0.2 + 0.1 = 0.30000000000000004

This post is part of a series about cross-compiling ActionScript to JavaScript. In order to illustrate some fundamental problems of cross-compiling ActionScript to JavaScript I would like to start with this simple JavaScript expression:

alert( 0.2 + 0.1 );

It might surprise you that Chrome, Safari, Firefox, and IE8 all report 0.30000000000000004. The bad news is that the result is incorrect, the good news is that we get an incorrect result consistently across all most popular browsers.

This astonishing result should raise some questions:

  • Is this a bug?
  • If so, why don’t they fix it in the browsers?
  • If not, is this defined in the JavaScript language specification, ECMA-262?

But even worse:

  • What if ActionScript correctly returned 0.3 for “0.2 + 0.1”?

Then we would be in serious trouble. Let me walk you through this…


Should the cross-compiler leave the expression “0.2 + 0.1” unchanged when translating to JavaScript?

Then the result would not be 0.3 when run in the browser and the internal consistency of the generated JavaScript code might be compromised, because our ActionScript code assumed 0.2 + 0.1 to be 0.3.


Should the cross-compiler inject code that makes sure that the result will be 0.3 in JavaScript?

How? For example like this:

alert((0.2*10 + 0.1*10) / 10);

That doesn’t sound like a good idea. Any modification like the code above, or injecting Math.round() etc. would introduce tons of unwanted side-effects.


Should the cross-compiler try to evaluate values to constants at compile time, thus avoiding the problem altogether?

Like this:

alert( 0.3 );

Be warned, I am taking you for a ride. The code above is not a good solution for several reasons. For one, while constant folding may avoid the problem in this case, you could easily construct cases where the cross-compiler cannot evaluate values to constants at compile-time:

function addNumbers( left, right )
   return left + right;
alert( addNumbers(0.2, 0.1) );

The main reason why injecting 0.3 is not a good idea is that it is not necessary. In fact, constant folding would create unwanted results in this case. If you think this is crazy-talk, read on…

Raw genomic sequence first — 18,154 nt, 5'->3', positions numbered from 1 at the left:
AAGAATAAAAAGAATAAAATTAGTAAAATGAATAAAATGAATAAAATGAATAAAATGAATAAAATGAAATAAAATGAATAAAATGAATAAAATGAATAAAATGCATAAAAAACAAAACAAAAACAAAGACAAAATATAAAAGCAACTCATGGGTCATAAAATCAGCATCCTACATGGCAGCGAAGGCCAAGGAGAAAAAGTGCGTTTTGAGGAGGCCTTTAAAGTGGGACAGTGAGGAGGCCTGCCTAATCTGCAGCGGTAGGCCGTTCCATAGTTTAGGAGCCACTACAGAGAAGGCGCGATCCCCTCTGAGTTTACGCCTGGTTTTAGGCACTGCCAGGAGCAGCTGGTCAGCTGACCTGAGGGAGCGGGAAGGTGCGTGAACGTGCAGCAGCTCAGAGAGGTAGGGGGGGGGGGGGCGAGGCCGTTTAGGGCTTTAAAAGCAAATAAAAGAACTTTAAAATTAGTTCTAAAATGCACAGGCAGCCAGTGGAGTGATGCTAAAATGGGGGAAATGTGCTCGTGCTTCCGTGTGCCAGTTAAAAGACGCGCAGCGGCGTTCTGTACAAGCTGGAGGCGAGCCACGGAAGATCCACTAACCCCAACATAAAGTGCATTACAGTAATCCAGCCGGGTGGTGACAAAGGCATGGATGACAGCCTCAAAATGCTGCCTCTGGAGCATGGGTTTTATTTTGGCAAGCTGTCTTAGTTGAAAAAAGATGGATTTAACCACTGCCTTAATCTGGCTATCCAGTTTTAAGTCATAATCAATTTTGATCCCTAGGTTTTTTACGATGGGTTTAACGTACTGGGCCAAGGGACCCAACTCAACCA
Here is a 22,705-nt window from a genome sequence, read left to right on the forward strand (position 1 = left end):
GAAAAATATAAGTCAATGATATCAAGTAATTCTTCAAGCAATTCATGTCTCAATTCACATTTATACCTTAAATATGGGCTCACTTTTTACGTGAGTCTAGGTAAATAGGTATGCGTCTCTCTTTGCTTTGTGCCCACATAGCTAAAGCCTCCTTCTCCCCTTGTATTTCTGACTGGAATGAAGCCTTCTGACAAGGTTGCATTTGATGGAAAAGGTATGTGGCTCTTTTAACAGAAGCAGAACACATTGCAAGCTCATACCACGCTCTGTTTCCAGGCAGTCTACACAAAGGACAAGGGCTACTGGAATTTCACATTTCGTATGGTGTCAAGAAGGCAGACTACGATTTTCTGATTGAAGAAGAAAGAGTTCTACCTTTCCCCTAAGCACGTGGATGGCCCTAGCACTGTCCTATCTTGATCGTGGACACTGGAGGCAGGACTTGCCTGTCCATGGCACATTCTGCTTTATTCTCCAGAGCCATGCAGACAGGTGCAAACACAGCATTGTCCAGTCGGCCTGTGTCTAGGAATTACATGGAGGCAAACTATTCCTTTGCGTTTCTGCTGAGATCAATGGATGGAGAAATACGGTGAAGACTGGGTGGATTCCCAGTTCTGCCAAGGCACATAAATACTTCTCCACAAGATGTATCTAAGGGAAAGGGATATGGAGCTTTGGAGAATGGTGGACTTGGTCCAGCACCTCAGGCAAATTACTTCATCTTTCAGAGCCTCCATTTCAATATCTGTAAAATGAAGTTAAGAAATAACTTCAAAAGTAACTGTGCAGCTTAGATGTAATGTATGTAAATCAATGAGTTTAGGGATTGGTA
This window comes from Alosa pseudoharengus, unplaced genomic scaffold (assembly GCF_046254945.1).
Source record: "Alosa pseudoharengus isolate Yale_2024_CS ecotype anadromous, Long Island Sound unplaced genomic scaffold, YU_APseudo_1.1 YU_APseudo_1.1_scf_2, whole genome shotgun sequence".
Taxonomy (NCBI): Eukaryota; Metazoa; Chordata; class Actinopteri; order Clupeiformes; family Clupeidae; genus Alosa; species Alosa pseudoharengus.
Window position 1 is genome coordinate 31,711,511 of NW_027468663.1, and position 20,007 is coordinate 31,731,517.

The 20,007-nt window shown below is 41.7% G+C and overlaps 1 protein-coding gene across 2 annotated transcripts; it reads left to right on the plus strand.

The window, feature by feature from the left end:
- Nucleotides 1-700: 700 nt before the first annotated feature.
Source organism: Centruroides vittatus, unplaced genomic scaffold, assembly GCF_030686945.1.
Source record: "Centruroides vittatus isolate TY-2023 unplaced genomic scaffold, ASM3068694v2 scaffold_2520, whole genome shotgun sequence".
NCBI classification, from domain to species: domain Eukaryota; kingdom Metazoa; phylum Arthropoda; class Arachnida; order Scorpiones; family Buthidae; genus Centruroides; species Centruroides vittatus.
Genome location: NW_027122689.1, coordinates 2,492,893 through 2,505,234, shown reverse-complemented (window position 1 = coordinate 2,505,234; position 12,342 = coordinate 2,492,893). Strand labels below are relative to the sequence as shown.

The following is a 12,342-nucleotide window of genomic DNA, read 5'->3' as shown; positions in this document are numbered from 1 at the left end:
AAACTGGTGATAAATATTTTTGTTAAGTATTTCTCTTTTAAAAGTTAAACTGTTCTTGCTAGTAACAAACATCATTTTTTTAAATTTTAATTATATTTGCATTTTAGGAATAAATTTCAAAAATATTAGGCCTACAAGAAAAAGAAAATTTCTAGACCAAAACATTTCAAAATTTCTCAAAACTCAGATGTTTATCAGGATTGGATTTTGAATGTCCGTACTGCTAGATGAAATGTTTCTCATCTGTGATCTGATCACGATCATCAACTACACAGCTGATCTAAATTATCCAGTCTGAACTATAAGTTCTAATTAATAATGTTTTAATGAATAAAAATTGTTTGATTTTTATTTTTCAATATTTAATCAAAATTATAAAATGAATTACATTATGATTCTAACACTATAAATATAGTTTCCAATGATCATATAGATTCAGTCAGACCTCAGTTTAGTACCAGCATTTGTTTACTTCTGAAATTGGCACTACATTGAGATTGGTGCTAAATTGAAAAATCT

Happy End

So, are we in trouble with cross-compiling “0.2 + 0.1” from ActionScript to JavaScript, or not? What does ActionScript return?


Lucky me! That’s all we need to know: We consistently get the same wrong result in ActionScript and JavaScript. In other words the cross-compiler should leave numeric expressions like “0.2 + 0.1” unchanged.



The cross-compiler’s most important goal is preserving the internal consistency of the input code in the target code. ActionScript code should ideally yield the same results when compiled to SWF and run in the FlashPlayer as code that is cross-compiled to JavaScript and run in the browser. Whether the results are correct, or not, does not matter. Whether the results differ at runtime between source and target code does matter.

In conclusion,

  1. A cross-compiler needs to preserve the internal consistency of the input code in the generated code.
  2. A cross-compiler needs to remove ambiguities that may result in generated code that yields different runtime behavior.
  3. Even a well specified language like JavaScript may contain areas that are underspecified.
  4. Sometimes it is better to be lucky than smart.


(BTW, if you are interested in JavaScript oddities like “0.2 + 0.1” I recommend watching the Crockford on JavaScript talks and reading wtfjs.com).


4 Responses to 0.2 + 0.1 = 0.30000000000000004

  1. Pedro Varela says:

    I hope I have misunderstood this message, but you are saying that javascript shows the result 0.30000004 when the sum in done.

    Actionscript do the same… Alert.show( (0.2+0.1).toString());


    I didn’t get the point of this message. Saludos!

  2. Bernd Paradies says:

    Yes, the result is 0.30000000000000004 for 0.2 + 0.1 in ActionScript and JavaScript.
    The punch line is that the result being wrong is actually not a problem for the cross-compiler, because the result is wrong in AS3 and JS. If the result is the same in source and target language then the expression can be translated without modifications, i.e.:

    ActionScript source: var num = 0.2 + 0.1;
    Generated JavaScript: var num = 0.2 + 0.1;

    That was my main point: the cross-compiler needs to preserve the internal consistency of the input code in the generated code. If you get 0.30000000000000004 in AS3 we should aim to get that same result in JS.

    That the result itself is wrong is tragic. But that’s a different topic.
    Does that make it more clear?

  3. Maybe I’ve been a programmer for too long but I don’t see 0.1 + 0.2 = 0.30000000000000004 as wrong. Just saying.

  4. guest says:

    Don’t get me wrong. What you are working on is pretty exciting in terms of its potential, if done right and if it works. While I am eagerly looking forward to hearing all the nitty gritty of what’s involved, this post was pointless. You essentially spent a entire blog post talking about a non-issue. Surely there must be more “real” issues you are encountering that would be worthy of a post..Yeah I get it that cross-compiler needs to preserve internal consistency, but in this example you give us, it already does..move along nothing to see here…whats next?